Ian McNulty

Producer

Ian is the host of Where Y’Eat and the Community Impact series at WWNO.

Each week, Ian shares his commentary on the intriguing food culture of New Orleans and south Louisiana with WWNO’s Where Y’Eat. He also shines light on the difference that innovative nonprofits are making across the New Orleans region through WWNO’s Community Impact series, interviewing nonprofit leaders and the people they serve.  Ian first became a WWNO contributor in 2009. He is a freelance journalist and a published author. A native of Rhode Island, Ian is a graduate of Rutgers University. He has lived in New Orleans since 1999.

"The bomb," a sepecialty po-boy at Guy's Po-Boys in New Orleans.
Ian McNulty

Guy’s Po-boys was closed for months earlier this year after a vehicle plowed through its front door late one night. Guy’s is back open now, but a group of fellow po-boy purveyors decided to hold a fundraiser to support its proprietor after losing out on so much business during the repairs. It will be a street party with a purpose, powered by po-boys.

See details below:

The name Creole tomato can turn heads in the market place this time of year.
Ian McNulty

This time of year, if you haven’t seen a Creole tomato it’s probably right behind you.

Summer is revving up, so these ultra-seasonal beauties are everywhere, big red orbs tumbling from bins at farmers markets and fruit stands and grocery stores.

Eat Local Challenge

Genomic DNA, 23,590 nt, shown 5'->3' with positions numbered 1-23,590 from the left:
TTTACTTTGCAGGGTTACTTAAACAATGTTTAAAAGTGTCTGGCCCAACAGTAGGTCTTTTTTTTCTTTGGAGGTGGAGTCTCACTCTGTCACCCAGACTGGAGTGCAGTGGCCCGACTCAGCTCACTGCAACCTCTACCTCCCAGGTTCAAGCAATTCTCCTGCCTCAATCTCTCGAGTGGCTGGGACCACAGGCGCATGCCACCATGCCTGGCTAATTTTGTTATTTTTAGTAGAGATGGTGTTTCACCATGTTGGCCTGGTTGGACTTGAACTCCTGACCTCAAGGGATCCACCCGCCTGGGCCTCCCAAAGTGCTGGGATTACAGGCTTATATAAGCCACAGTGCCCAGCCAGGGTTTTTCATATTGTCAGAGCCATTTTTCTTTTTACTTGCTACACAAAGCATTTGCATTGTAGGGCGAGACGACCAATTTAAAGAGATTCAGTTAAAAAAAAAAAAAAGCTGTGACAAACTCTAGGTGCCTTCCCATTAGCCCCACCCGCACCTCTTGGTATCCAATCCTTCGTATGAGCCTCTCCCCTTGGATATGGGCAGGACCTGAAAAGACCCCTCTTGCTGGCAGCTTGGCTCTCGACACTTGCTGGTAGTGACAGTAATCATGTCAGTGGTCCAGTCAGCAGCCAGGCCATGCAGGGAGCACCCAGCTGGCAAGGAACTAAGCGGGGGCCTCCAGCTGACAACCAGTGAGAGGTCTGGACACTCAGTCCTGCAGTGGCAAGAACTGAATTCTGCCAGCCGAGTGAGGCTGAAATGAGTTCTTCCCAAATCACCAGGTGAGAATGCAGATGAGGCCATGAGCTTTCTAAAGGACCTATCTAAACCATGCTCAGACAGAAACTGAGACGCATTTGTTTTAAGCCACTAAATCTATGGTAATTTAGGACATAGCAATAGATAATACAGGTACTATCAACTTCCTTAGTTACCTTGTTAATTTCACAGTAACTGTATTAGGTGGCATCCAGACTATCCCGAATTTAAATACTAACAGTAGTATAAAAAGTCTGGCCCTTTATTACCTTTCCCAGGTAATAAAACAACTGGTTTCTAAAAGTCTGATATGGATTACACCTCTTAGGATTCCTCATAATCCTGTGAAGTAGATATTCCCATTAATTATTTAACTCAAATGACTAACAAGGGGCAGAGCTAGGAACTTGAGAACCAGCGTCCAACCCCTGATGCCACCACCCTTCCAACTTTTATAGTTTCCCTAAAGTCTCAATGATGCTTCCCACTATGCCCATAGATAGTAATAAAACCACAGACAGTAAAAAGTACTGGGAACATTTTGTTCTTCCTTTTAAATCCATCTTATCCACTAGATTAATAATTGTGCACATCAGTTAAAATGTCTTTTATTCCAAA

In the weeks ahead, you may start seeing a different side of local food, one that might include the innovative, the overlooked or underutilized, and even the invasive.

The bar at Tujague's Restaurant, a New Orleans restaurant marking its 160th anniversary.
Ian McNulty

Give any restaurant enough time and an institutional history will accrue. Give it as much time as Tujague's has on the clock, and it can develop its own lore and legends and even some dichotomies that might seem like contradictions but end up defining the place.

Restaurants near the Lafitte Greenway are seeing a different kind of customer since the bike path opened. Po-boy purveyor Parkway Tavern & Bakery is one of them.
Ian McNulty

Look around the streets of New Orleans these days and it's impossible to miss that more people are traversing the city on bicycles.

Some restaurants and bars are noticing too, and nowhere more than a part of Mid-City that's becoming a crossroads of bike paths, a destination for in-town outings and, on nice days, a hub for people making the rounds by pedal power.

Blue Oak BBQ opened recently in Mid-City, the latest in a growing number of serious barbecue purveyors in New Orleans.
Ian McNulty

Is New Orleans a barbecue town? For a long time, the answer was generally, even if grudgingly, no. But times are changing.

McNulty family photo

This one is about mothers who work hard, have to juggle, still get dinner on the table, and the kids who don't really get it at the time but end up loving them even more once they finally do.

Crawfish Monica is one of the classic tastes of the New Orleans Jazz & Heritage Festival.
Ian McNulty

The food served up around the Fair Grounds each year at the New Orleans Jazz & Heritage Festival isn’t typical event food. It is specifically Jazz Fest food. It rarely changes and as a result Jazz Fest regulars anticipate and crave certain dishes each year as part of their festival experience.

Primitivo is part of a new wave of business redevelopment along O.C. Haley Boulevard in the Central City neighborhood of New Orleans
Ian McNulty

The restaurant Primitivo is turning heads with some very old techniques in the kitchen, making this restaurant writer reassess some assumptions and, along the way, drawing more attention to a long-neglected business district in New Orleans.

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